Fun Way to Bring Hope to Bring Me Hope! (and see Calvin & Daniel in action!)

Where Love Found Me Movie Support.jpg

“Where Love Found Me” movie link

Hey TD!

As is the case with many small businesses and small non-profits, our friends at Bring Me Hope (BMH) are trying to find ways to pay their bills.  They have already begun to make budget cuts (including salaries) and are already donating extra time to the ministry.  As you know, they do great work and have been instrumental in helping us at TD work towards defending the fatherless.

Please get the word out and make the most of the opportunity that is before us to still help vulnerable children in Jesus’ Name, even in the midst of being quarantined!

Here’s a fun way to help them out.  Remember the moving movie we watched on V4V Saturday? Well, it’s currently streaming on Amazon Prime, and BMH will get PAID for every minute that is watched.

So, if each of us hosts a movie night for our families, we will be helping BMH keep its doors open to help orphaned children in China.  And if we ask all of our friends and family to watch the movie, we can be an even bigger help!  Pop some popcorn and enjoy!

Here’s the link:

WHERE LOVE FOUND ME (BMH movie)

Please get the word out and make the most of the opportunity that is before us to still help vulnerable children in Jesus’ Name, even in the midst of being quarantined!

Here are some fun Instagram features of Calvin and Daniel, two of The Men of BMH Camp!

View this post on Instagram

Meet Calvin Tong!⁣ ⁣ 𝗪𝐡𝐚𝐭 𝐦𝐨𝐭𝐢𝐯𝐚𝐭𝐞𝐝 𝐲𝐨𝐮 𝐭𝐨 𝐯𝐨𝐥𝐮𝐧𝐭𝐞𝐞𝐫 𝐟𝐨𝐫 𝐁𝐫𝐢𝐧𝐠 𝐌𝐞 𝐇𝐨𝐩𝐞?⁣ ⁣ I first considered orphan care when my youth group leader started preaching on the importance of reaching the least of these. As one adopted into the family of God by the blood of Christ, I could not deny the reality that God cared for the voiceless and the defenseless. If my Heavenly Father’s heart was so fixed on the misplaced, the lost, and the helpless, how could I not love them? I saw orphan care as an opportunity for me to extend the hand of Christ to one that was looking for hope and peace in this world. Thankfully, around that time, we became acquainted with Bring Me Hope and eagerly went out to their summer camp in Zhengzhou.⁣ ⁣ 𝗪𝐡𝐲 𝐢𝐬 𝐢𝐭 𝐢𝐦𝐩𝐨𝐫𝐭𝐚𝐧𝐭 𝐟𝐨𝐫 𝐛𝐨𝐲𝐬 𝐭𝐨 𝐡𝐚𝐯𝐞 𝐩𝐨𝐬𝐢𝐭𝐢𝐯𝐞 𝐦𝐚𝐥𝐞 𝐫𝐨𝐥𝐞 𝐦𝐨𝐝𝐞𝐥𝐬 𝐚𝐭 𝐜𝐚𝐦𝐩/𝐢𝐧 𝐭𝐡𝐞𝐢𝐫 𝐥𝐢𝐟𝐞?⁣ ⁣ Having been to camp for the past 3 years, I can say that the need for positive male role models is huge for these kids. They are crucial in discovering one’s identity and avoiding unhealthy/ delinquent behavior. For you to be there is big for some of these kids because sometimes the only male relationships they have are with fellow peers who can be terrible models for them. ⁣ ⁣ 𝗪𝐡𝐚𝐭 𝐢𝐬 𝐲𝐨𝐮𝐫 𝐟𝐚𝐯𝐨𝐫𝐢𝐭𝐞 𝐦𝐞𝐦𝐨𝐫𝐲 𝐟𝐫𝐨𝐦 𝐜𝐚𝐦𝐩?⁣ ⁣ A great memory that I have a camp was 3 years ago when I met these two brothers from a private orphanage. They were aged out and no longer able to be adopted. Though their situation was undoubtedly depressing, it became apparent to me that the brothers held tight to the faith communicated to them by their caretakers. One night, by God’s providence, we were able to sing a worship song together. Reflecting on the lyrics, I realized that though these brothers were deprived of the love of earthly parents, they had experienced the comforting love of their Heavenly Father. Though they had little to lean on this world, they were confident that they were in the powerful hands of Christ. That moment reminded me of the power of the gospel and it’s ability to heal even the most broken hearts. We were able to connect so deep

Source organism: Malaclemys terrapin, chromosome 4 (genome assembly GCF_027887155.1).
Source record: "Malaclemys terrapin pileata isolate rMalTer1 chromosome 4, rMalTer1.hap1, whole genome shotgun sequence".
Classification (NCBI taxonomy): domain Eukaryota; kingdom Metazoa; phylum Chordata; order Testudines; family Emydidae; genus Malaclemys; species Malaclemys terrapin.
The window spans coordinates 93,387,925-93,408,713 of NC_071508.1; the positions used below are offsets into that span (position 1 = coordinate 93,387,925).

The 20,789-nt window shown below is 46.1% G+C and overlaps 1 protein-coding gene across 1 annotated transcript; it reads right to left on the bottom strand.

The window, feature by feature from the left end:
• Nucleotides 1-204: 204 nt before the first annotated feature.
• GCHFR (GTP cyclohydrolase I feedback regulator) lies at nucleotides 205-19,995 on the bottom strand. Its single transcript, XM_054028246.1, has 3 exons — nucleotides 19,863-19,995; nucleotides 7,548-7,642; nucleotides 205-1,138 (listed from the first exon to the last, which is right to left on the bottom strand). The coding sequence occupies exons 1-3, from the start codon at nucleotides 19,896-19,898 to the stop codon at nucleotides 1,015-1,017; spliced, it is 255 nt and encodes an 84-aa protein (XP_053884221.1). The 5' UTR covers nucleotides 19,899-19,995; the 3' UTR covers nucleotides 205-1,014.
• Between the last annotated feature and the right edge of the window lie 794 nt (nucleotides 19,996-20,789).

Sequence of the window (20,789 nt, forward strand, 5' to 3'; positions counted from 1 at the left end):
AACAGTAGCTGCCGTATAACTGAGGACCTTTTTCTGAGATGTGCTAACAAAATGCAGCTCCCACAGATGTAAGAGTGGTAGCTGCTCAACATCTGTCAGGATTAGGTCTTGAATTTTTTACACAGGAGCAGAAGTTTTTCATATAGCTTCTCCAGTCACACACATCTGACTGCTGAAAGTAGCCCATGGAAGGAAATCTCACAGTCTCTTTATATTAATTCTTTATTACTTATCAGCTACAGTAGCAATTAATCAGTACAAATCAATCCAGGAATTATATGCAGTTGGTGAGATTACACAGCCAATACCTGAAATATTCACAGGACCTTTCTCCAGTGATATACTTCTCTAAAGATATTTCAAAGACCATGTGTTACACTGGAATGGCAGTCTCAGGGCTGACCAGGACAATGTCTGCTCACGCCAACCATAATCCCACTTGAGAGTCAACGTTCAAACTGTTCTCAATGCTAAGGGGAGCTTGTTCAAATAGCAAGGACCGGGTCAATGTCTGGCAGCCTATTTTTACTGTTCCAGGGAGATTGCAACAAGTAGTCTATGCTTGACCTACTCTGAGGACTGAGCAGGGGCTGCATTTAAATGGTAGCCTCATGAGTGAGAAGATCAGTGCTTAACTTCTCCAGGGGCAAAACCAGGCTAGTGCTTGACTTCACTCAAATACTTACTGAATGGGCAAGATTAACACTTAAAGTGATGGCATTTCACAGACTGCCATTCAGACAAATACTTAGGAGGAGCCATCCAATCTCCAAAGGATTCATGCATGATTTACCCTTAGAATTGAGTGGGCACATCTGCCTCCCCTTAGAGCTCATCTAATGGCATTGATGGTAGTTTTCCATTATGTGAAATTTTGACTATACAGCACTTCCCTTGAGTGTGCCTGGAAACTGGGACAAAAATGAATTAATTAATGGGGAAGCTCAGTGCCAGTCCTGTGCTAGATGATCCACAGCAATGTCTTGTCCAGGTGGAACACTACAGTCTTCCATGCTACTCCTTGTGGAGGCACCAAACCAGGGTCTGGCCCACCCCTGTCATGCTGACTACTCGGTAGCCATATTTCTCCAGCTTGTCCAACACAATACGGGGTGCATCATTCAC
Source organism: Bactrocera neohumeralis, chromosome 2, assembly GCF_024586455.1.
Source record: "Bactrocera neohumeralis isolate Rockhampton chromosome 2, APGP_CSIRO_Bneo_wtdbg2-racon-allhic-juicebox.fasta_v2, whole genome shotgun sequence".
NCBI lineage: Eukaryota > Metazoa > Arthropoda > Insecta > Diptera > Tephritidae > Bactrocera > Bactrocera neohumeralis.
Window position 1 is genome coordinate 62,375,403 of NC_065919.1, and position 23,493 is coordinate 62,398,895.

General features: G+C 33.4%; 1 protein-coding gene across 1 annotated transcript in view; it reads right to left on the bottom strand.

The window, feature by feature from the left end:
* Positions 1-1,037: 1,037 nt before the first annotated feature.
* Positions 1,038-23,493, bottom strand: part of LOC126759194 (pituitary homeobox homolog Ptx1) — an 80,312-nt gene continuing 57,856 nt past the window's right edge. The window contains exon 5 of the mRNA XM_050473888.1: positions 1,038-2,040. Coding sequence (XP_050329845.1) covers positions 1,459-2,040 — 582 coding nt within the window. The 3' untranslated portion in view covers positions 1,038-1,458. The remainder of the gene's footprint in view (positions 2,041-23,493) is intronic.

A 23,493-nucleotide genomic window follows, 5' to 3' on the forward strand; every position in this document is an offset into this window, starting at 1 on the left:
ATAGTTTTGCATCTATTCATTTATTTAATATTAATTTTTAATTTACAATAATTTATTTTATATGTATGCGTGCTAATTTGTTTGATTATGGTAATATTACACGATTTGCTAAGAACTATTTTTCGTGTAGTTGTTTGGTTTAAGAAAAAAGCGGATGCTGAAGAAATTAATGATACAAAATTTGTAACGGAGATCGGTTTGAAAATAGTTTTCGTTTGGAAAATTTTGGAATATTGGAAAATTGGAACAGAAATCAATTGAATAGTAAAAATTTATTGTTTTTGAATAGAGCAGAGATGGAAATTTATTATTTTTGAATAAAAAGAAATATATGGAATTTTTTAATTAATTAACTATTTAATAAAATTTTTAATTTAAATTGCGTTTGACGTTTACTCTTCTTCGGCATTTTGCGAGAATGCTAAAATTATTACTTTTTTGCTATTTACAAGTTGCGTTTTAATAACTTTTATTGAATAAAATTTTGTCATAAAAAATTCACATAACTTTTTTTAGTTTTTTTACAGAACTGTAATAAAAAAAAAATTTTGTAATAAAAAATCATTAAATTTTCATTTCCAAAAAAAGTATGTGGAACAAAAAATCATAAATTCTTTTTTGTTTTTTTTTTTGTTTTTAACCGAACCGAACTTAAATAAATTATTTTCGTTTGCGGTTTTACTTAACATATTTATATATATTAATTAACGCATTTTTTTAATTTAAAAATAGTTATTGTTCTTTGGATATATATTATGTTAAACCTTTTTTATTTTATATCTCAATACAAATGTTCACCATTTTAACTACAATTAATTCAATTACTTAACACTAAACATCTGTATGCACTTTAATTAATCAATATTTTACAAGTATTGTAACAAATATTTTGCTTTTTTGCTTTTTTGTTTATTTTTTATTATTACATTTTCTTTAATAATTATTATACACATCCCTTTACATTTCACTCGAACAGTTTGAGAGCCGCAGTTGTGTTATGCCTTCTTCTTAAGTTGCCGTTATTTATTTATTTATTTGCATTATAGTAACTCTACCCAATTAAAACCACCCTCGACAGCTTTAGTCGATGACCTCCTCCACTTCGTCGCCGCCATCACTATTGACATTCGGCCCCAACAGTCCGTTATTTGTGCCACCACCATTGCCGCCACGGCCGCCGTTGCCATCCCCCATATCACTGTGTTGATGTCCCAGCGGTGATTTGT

A post shared by Bring Me Hope Foundation (@bringmehope) on

View this post on Instagram

Meet Daniel Hsieh ⁣⁣⁣⁣ 𝗪𝐡𝐚𝐭 𝐦𝐨𝐭𝐢𝐯𝐚𝐭𝐞𝐝 𝐲𝐨𝐮 𝐭𝐨 𝐯𝐨𝐥𝐮𝐧𝐭𝐞𝐞𝐫 𝐟𝐨𝐫 𝐁𝐫𝐢𝐧𝐠 𝐌𝐞 𝐇𝐨𝐩𝐞?⁣⁣⁣⁣⁣ Some friends from my church went to BMH one summer, and when they came back and shared about it, I remember thinking, I gotta go to camp. I knew they experienced something special. Sure, they talked about the challenges and messiness that sometimes accompanies caring for orphaned children and children in general. Sure, there was a language barrier. Sure, it was expensive. But there was an unmistakable smile, a "but it was so worth it" look in their eyes that was bursting from them. Their sharing changed the very energy of the room. I remember feeling chills of excitement just hearing about their time at camp. I was experiencing second-hand joy, and I knew that I wanted to taste it for myself. ⁣⁣⁣⁣⁣ ⁣⁣⁣⁣⁣ 𝗪𝐡𝐲 𝐢𝐬 𝐢𝐭 𝐢𝐦𝐩𝐨𝐫𝐭𝐚𝐧𝐭 𝐟𝐨𝐫 𝐛𝐨𝐲𝐬 𝐭𝐨 𝐡𝐚𝐯𝐞 𝐩𝐨𝐬𝐢𝐭𝐢𝐯𝐞 𝐦𝐚𝐥𝐞 𝐫𝐨𝐥𝐞 𝐦𝐨𝐝𝐞𝐥𝐬 𝐚𝐭 𝐜𝐚𝐦𝐩/𝐢𝐧 𝐥𝐢𝐟𝐞?⁣⁣⁣⁣⁣ So much of life is "caught not taught." Our mirror neurons do a lot of the heavy lifting in our development. For young boys especially, a living role model, an older bro who can affirm them and tell them, "You're a cool kid. I believe in you." — these figures can make deeper impressions than we imagine. They can help tip the scales of self-doubt and feelings of worthlessness. They can be an antidote to messages of shame. If the Chinese saying is true that "a picture is worth a thousand words," imagine the influence exerted on a child by the presence of a positive male figure embodying tangible care and trust.⁣⁣⁣⁣⁣ ⁣⁣⁣⁣⁣ 𝗪𝐡𝐚𝐭'𝐬 𝐲𝐨𝐮𝐫 𝐟𝐚𝐯𝐨𝐫𝐢𝐭𝐞 𝐦𝐞𝐦𝐨𝐫𝐲 𝐟𝐫𝐨𝐦 𝐜𝐚𝐦𝐩?⁣⁣⁣⁣⁣ Hector and I were having a lot of fun at the water park in the kids' pool, but I thought it was time he try something more challenging. I pointed to the water slide some fifty feet away and asked him if he wanted to try it. He turned away and said "scary" — fair enough, considering that, compared to him, the slide was huge, and Hector does not have use of his legs. CONTINUED IN COMMENTS